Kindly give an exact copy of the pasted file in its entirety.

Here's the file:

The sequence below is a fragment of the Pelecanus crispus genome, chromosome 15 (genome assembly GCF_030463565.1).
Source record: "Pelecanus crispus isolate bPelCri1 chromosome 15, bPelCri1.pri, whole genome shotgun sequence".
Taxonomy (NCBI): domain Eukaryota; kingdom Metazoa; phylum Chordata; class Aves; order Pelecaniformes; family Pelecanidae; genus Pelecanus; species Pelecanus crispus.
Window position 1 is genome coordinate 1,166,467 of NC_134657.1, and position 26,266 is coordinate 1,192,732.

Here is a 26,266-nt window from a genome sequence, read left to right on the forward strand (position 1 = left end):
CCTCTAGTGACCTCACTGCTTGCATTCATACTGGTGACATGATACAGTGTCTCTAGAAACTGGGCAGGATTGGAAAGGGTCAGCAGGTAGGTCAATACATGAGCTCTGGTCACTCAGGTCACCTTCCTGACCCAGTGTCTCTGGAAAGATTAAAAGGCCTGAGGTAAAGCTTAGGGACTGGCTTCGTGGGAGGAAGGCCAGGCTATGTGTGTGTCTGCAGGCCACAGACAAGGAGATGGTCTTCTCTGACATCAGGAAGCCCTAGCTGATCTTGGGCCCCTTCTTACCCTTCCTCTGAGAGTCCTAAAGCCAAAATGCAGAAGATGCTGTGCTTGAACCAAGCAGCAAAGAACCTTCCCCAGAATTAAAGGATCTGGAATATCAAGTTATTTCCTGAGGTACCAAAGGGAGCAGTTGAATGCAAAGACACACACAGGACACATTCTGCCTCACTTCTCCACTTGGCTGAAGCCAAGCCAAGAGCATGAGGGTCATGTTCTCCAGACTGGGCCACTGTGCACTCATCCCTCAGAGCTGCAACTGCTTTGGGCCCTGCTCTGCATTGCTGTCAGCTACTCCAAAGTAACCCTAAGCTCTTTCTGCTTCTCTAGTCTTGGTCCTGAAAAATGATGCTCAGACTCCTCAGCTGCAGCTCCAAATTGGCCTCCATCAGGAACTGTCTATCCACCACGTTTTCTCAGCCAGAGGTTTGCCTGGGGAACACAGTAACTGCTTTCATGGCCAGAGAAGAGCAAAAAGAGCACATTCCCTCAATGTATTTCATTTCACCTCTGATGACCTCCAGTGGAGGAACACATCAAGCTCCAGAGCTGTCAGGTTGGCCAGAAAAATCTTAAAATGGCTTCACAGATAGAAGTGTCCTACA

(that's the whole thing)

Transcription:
The sequence below is a fragment of the Pelecanus crispus genome, chromosome 15 (genome assembly GCF_030463565.1).
Source record: "Pelecanus crispus isolate bPelCri1 chromosome 15, bPelCri1.pri, whole genome shotgun sequence".
Taxonomy (NCBI): domain Eukaryota; kingdom Metazoa; phylum Chordata; class Aves; order Pelecaniformes; family Pelecanidae; genus Pelecanus; species Pelecanus crispus.
Window position 1 is genome coordinate 1,166,467 of NC_134657.1, and position 26,266 is coordinate 1,192,732.

Here is a 26,266-nt window from a genome sequence, read left to right on the forward strand (position 1 = left end):
CCTCTAGTGACCTCACTGCTTGCATTCATACTGGTGACATGATACAGTGTCTCTAGAAACTGGGCAGGATTGGAAAGGGTCAGCAGGTAGGTCAATACATGAGCTCTGGTCACTCAGGTCACCTTCCTGACCCAGTGTCTCTGGAAAGATTAAAAGGCCTGAGGTAAAGCTTAGGGACTGGCTTCGTGGGAGGAAGGCCAGGCTATGTGTGTGTCTGCAGGCCACAGACAAGGAGATGGTCTTCTCTGACATCAGGAAGCCCTAGCTGATCTTGGGCCCCTTCTTACCCTTCCTCTGAGAGTCCTAAAGCCAAAATGCAGAAGATGCTGTGCTTGAACCAAGCAGCAAAGAACCTTCCCCAGAATTAAAGGATCTGGAATATCAAGTTATTTCCTGAGGTACCAAAGGGAGCAGTTGAATGCAAAGACACACACAGGACACATTCTGCCTCACTTCTCCACTTGGCTGAAGCCAAGCCAAGAGCATGAGGGTCATGTTCTCCAGACTGGGCCACTGTGCACTCATCCCTCAGAGCTGCAACTGCTTTGGGCCCTGCTCTGCATTGCTGTCAGCTACTCCAAAGTAACCCTAAGCTCTTTCTGCTTCTCTAGTCTTGGTCCTGAAAAATGATGCTCAGACTCCTCAGCTGCAGCTCCAAATTGGCCTCCATCAGGAACTGTCTATCCACCACGTTTTCTCAGCCAGAGGTTTGCCTGGGGAACACAGTAACTGCTTTCATGGCCAGAGAAGAGCAAAAAGAGCACATTCCCTCAATGTATTTCATTTCACCTCTGATGACCTCCAGTGGAGGAACACATCAAGCTCCAGAGCTGTCAGGTTGGCCAGAAAAATCTTAAAATGGCTTCACAGATAGAAGTGTCCTACA